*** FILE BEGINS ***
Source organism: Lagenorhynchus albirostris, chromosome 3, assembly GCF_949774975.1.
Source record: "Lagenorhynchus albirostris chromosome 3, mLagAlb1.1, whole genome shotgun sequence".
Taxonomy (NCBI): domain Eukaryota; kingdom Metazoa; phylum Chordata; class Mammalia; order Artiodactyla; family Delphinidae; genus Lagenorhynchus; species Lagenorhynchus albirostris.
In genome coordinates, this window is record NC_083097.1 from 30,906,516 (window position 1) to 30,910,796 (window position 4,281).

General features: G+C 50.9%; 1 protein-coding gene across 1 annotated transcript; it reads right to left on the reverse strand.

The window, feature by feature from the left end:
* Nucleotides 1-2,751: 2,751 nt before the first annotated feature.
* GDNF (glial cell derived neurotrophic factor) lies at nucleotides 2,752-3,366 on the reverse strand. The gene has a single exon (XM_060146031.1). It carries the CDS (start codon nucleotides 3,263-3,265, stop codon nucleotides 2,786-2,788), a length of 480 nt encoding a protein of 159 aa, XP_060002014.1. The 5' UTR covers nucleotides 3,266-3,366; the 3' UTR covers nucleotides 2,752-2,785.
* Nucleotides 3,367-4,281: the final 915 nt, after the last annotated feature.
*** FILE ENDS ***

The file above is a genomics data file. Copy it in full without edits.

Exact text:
Source organism: Lagenorhynchus albirostris, chromosome 3, assembly GCF_949774975.1.
Source record: "Lagenorhynchus albirostris chromosome 3, mLagAlb1.1, whole genome shotgun sequence".
Taxonomy (NCBI): domain Eukaryota; kingdom Metazoa; phylum Chordata; class Mammalia; order Artiodactyla; family Delphinidae; genus Lagenorhynchus; species Lagenorhynchus albirostris.
In genome coordinates, this window is record NC_083097.1 from 30,906,516 (window position 1) to 30,910,796 (window position 4,281).

General features: G+C 50.9%; 1 protein-coding gene across 1 annotated transcript; it reads right to left on the reverse strand.

The window, feature by feature from the left end:
* Nucleotides 1-2,751: 2,751 nt before the first annotated feature.
* GDNF (glial cell derived neurotrophic factor) lies at nucleotides 2,752-3,366 on the reverse strand. The gene has a single exon (XM_060146031.1). It carries the CDS (start codon nucleotides 3,263-3,265, stop codon nucleotides 2,786-2,788), a length of 480 nt encoding a protein of 159 aa, XP_060002014.1. The 5' UTR covers nucleotides 3,266-3,366; the 3' UTR covers nucleotides 2,752-2,785.
* Nucleotides 3,367-4,281: the final 915 nt, after the last annotated feature.